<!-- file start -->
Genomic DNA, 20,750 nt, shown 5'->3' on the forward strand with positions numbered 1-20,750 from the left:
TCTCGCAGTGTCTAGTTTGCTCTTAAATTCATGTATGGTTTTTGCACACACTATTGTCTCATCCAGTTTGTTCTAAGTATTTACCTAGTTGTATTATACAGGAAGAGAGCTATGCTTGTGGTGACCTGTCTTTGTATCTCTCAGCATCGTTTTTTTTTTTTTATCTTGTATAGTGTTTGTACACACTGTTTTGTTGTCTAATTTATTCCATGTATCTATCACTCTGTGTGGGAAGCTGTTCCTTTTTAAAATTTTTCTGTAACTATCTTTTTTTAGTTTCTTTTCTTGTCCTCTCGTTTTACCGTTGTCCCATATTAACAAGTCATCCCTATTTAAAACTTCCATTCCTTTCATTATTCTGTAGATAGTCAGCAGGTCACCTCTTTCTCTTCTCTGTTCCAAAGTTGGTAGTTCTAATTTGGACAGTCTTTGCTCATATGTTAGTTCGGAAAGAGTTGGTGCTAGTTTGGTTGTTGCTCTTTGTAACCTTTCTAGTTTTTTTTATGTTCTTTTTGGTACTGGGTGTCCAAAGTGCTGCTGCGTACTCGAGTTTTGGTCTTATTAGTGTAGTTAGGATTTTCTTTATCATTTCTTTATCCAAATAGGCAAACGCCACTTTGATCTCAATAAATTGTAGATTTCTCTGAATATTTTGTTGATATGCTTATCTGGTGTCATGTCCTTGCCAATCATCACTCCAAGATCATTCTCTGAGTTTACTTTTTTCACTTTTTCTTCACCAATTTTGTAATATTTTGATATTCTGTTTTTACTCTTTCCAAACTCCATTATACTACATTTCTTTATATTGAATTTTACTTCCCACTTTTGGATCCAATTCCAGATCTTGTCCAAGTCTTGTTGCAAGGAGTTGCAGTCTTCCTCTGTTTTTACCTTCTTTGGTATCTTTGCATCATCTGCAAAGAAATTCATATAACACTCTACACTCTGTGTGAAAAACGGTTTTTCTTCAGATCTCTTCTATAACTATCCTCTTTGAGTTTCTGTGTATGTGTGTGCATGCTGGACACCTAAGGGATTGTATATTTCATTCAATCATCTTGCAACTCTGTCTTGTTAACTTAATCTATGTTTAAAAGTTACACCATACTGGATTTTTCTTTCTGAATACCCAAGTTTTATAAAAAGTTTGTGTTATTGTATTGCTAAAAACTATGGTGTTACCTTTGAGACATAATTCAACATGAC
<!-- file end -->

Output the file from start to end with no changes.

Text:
Genomic DNA, 20,750 nt, shown 5'->3' on the forward strand with positions numbered 1-20,750 from the left:
TCTCGCAGTGTCTAGTTTGCTCTTAAATTCATGTATGGTTTTTGCACACACTATTGTCTCATCCAGTTTGTTCTAAGTATTTACCTAGTTGTATTATACAGGAAGAGAGCTATGCTTGTGGTGACCTGTCTTTGTATCTCTCAGCATCGTTTTTTTTTTTTTATCTTGTATAGTGTTTGTACACACTGTTTTGTTGTCTAATTTATTCCATGTATCTATCACTCTGTGTGGGAAGCTGTTCCTTTTTAAAATTTTTCTGTAACTATCTTTTTTTAGTTTCTTTTCTTGTCCTCTCGTTTTACCGTTGTCCCATATTAACAAGTCATCCCTATTTAAAACTTCCATTCCTTTCATTATTCTGTAGATAGTCAGCAGGTCACCTCTTTCTCTTCTCTGTTCCAAAGTTGGTAGTTCTAATTTGGACAGTCTTTGCTCATATGTTAGTTCGGAAAGAGTTGGTGCTAGTTTGGTTGTTGCTCTTTGTAACCTTTCTAGTTTTTTTTATGTTCTTTTTGGTACTGGGTGTCCAAAGTGCTGCTGCGTACTCGAGTTTTGGTCTTATTAGTGTAGTTAGGATTTTCTTTATCATTTCTTTATCCAAATAGGCAAACGCCACTTTGATCTCAATAAATTGTAGATTTCTCTGAATATTTTGTTGATATGCTTATCTGGTGTCATGTCCTTGCCAATCATCACTCCAAGATCATTCTCTGAGTTTACTTTTTTCACTTTTTCTTCACCAATTTTGTAATATTTTGATATTCTGTTTTTACTCTTTCCAAACTCCATTATACTACATTTCTTTATATTGAATTTTACTTCCCACTTTTGGATCCAATTCCAGATCTTGTCCAAGTCTTGTTGCAAGGAGTTGCAGTCTTCCTCTGTTTTTACCTTCTTTGGTATCTTTGCATCATCTGCAAAGAAATTCATATAACACTCTACACTCTGTGTGAAAAACGGTTTTTCTTCAGATCTCTTCTATAACTATCCTCTTTGAGTTTCTGTGTATGTGTGTGCATGCTGGACACCTAAGGGATTGTATATTTCATTCAATCATCTTGCAACTCTGTCTTGTTAACTTAATCTATGTTTAAAAGTTACACCATACTGGATTTTTCTTTCTGAATACCCAAGTTTTATAAAAAGTTTGTGTTATTGTATTGCTAAAAACTATGGTGTTACCTTTGAGACATAATTCAACATGAC